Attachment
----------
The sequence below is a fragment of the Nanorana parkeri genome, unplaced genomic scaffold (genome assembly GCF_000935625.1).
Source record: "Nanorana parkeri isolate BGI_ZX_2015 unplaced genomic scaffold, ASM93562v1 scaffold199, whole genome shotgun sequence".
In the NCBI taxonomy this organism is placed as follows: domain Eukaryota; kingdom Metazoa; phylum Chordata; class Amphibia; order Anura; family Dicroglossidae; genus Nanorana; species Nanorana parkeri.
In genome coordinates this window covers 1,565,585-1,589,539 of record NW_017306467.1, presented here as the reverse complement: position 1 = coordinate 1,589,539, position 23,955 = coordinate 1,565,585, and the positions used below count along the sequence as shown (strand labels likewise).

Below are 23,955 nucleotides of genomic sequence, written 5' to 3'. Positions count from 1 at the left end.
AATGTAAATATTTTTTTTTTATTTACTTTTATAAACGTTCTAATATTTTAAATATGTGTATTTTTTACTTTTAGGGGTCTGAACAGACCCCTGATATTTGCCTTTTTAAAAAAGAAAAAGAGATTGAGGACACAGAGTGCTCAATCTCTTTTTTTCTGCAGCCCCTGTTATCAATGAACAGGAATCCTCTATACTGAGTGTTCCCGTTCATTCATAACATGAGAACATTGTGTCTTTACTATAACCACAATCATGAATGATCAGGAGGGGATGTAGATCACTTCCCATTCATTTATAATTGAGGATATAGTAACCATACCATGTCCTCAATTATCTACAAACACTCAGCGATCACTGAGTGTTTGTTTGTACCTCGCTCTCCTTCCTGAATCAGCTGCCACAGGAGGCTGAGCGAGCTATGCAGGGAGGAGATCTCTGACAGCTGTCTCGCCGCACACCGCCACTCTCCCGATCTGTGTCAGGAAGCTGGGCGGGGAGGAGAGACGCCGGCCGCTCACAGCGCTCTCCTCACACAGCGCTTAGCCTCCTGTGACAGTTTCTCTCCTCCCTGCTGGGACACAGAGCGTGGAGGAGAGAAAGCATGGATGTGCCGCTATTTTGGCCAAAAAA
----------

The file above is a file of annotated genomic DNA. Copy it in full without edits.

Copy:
The sequence below is a fragment of the Nanorana parkeri genome, unplaced genomic scaffold (genome assembly GCF_000935625.1).
Source record: "Nanorana parkeri isolate BGI_ZX_2015 unplaced genomic scaffold, ASM93562v1 scaffold199, whole genome shotgun sequence".
In the NCBI taxonomy this organism is placed as follows: domain Eukaryota; kingdom Metazoa; phylum Chordata; class Amphibia; order Anura; family Dicroglossidae; genus Nanorana; species Nanorana parkeri.
In genome coordinates this window covers 1,565,585-1,589,539 of record NW_017306467.1, presented here as the reverse complement: position 1 = coordinate 1,589,539, position 23,955 = coordinate 1,565,585, and the positions used below count along the sequence as shown (strand labels likewise).

Below are 23,955 nucleotides of genomic sequence, written 5' to 3'. Positions count from 1 at the left end.
AATGTAAATATTTTTTTTTTATTTACTTTTATAAACGTTCTAATATTTTAAATATGTGTATTTTTTACTTTTAGGGGTCTGAACAGACCCCTGATATTTGCCTTTTTAAAAAAGAAAAAGAGATTGAGGACACAGAGTGCTCAATCTCTTTTTTTCTGCAGCCCCTGTTATCAATGAACAGGAATCCTCTATACTGAGTGTTCCCGTTCATTCATAACATGAGAACATTGTGTCTTTACTATAACCACAATCATGAATGATCAGGAGGGGATGTAGATCACTTCCCATTCATTTATAATTGAGGATATAGTAACCATACCATGTCCTCAATTATCTACAAACACTCAGCGATCACTGAGTGTTTGTTTGTACCTCGCTCTCCTTCCTGAATCAGCTGCCACAGGAGGCTGAGCGAGCTATGCAGGGAGGAGATCTCTGACAGCTGTCTCGCCGCACACCGCCACTCTCCCGATCTGTGTCAGGAAGCTGGGCGGGGAGGAGAGACGCCGGCCGCTCACAGCGCTCTCCTCACACAGCGCTTAGCCTCCTGTGACAGTTTCTCTCCTCCCTGCTGGGACACAGAGCGTGGAGGAGAGAAAGCATGGATGTGCCGCTATTTTGGCCAAAAAA